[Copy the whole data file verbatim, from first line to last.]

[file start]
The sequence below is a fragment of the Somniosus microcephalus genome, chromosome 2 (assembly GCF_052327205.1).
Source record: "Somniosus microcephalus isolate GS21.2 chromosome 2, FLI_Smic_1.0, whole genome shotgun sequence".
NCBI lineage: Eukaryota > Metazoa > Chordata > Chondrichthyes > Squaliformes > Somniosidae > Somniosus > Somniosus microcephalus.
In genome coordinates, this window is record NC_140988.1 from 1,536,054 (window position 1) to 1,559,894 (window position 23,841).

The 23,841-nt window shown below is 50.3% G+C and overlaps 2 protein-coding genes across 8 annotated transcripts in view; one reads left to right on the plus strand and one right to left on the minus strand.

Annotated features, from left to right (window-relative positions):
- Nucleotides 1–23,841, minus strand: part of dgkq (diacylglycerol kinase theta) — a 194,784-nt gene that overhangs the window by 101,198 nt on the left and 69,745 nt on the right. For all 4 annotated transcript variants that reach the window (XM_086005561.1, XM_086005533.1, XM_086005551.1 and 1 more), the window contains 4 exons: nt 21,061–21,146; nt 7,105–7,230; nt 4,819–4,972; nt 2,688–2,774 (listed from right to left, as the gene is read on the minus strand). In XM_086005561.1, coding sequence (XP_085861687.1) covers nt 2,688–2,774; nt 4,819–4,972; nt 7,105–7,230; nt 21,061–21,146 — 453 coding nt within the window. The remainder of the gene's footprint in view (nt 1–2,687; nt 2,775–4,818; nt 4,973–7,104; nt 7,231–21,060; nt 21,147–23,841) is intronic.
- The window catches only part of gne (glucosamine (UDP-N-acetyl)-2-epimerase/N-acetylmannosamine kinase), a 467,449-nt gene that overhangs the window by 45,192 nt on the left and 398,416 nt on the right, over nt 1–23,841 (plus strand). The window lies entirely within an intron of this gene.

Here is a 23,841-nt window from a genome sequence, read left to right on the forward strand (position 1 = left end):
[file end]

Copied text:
The sequence below is a fragment of the Somniosus microcephalus genome, chromosome 2 (assembly GCF_052327205.1).
Source record: "Somniosus microcephalus isolate GS21.2 chromosome 2, FLI_Smic_1.0, whole genome shotgun sequence".
NCBI lineage: Eukaryota > Metazoa > Chordata > Chondrichthyes > Squaliformes > Somniosidae > Somniosus > Somniosus microcephalus.
In genome coordinates, this window is record NC_140988.1 from 1,536,054 (window position 1) to 1,559,894 (window position 23,841).

The 23,841-nt window shown below is 50.3% G+C and overlaps 2 protein-coding genes across 8 annotated transcripts in view; one reads left to right on the plus strand and one right to left on the minus strand.

Annotated features, from left to right (window-relative positions):
- Nucleotides 1–23,841, minus strand: part of dgkq (diacylglycerol kinase theta) — a 194,784-nt gene that overhangs the window by 101,198 nt on the left and 69,745 nt on the right. For all 4 annotated transcript variants that reach the window (XM_086005561.1, XM_086005533.1, XM_086005551.1 and 1 more), the window contains 4 exons: nt 21,061–21,146; nt 7,105–7,230; nt 4,819–4,972; nt 2,688–2,774 (listed from right to left, as the gene is read on the minus strand). In XM_086005561.1, coding sequence (XP_085861687.1) covers nt 2,688–2,774; nt 4,819–4,972; nt 7,105–7,230; nt 21,061–21,146 — 453 coding nt within the window. The remainder of the gene's footprint in view (nt 1–2,687; nt 2,775–4,818; nt 4,973–7,104; nt 7,231–21,060; nt 21,147–23,841) is intronic.
- The window catches only part of gne (glucosamine (UDP-N-acetyl)-2-epimerase/N-acetylmannosamine kinase), a 467,449-nt gene that overhangs the window by 45,192 nt on the left and 398,416 nt on the right, over nt 1–23,841 (plus strand). The window lies entirely within an intron of this gene.

Here is a 23,841-nt window from a genome sequence, read left to right on the forward strand (position 1 = left end):